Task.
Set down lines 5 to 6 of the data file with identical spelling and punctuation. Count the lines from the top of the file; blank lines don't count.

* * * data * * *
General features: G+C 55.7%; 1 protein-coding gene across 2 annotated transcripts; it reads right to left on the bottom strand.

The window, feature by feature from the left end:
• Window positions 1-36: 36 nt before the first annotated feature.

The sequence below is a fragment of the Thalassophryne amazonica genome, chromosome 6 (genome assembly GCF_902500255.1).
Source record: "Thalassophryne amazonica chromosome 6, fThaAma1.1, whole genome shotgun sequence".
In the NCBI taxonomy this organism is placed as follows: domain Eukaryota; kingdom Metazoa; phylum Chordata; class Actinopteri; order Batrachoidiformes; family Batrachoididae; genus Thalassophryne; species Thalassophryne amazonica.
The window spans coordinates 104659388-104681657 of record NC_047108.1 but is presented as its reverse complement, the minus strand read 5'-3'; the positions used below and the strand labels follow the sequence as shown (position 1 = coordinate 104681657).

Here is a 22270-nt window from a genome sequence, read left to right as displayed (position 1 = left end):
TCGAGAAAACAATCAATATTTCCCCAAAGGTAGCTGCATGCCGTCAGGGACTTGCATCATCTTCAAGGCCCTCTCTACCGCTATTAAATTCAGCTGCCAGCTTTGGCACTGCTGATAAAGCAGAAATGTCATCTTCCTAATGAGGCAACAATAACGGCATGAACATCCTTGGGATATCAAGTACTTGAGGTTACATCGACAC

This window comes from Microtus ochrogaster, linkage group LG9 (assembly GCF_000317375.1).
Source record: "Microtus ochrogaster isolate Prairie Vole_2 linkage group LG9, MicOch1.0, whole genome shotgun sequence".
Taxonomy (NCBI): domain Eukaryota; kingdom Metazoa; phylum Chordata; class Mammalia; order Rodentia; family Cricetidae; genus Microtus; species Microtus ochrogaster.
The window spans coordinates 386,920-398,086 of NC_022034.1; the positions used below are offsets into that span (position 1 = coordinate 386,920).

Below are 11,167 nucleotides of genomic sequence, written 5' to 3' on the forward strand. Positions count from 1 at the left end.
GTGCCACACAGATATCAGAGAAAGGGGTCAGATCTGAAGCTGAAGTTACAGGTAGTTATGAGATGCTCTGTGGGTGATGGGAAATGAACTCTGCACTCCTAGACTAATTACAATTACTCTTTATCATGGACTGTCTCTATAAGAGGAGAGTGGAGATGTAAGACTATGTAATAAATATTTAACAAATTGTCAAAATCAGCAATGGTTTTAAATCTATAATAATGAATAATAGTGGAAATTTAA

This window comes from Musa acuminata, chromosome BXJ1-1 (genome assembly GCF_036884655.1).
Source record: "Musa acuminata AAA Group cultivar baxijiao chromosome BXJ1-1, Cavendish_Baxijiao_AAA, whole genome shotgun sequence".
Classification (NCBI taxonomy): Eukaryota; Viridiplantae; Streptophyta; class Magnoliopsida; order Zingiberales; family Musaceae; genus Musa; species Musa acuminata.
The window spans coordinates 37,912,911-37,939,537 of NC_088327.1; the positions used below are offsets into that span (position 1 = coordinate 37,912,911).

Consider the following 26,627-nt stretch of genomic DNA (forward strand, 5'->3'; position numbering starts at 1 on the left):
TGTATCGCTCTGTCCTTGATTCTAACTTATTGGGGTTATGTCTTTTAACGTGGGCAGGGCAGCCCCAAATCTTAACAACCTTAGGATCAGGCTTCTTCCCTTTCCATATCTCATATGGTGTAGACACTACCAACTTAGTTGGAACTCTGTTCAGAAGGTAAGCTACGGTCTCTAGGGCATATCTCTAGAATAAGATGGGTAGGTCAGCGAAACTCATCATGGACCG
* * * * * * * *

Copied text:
Source record: "Thalassophryne amazonica chromosome 6, fThaAma1.1, whole genome shotgun sequence".
In the NCBI taxonomy this organism is placed as follows: domain Eukaryota; kingdom Metazoa; phylum Chordata; class Actinopteri; order Batrachoidiformes; family Batrachoididae; genus Thalassophryne; species Thalassophryne amazonica.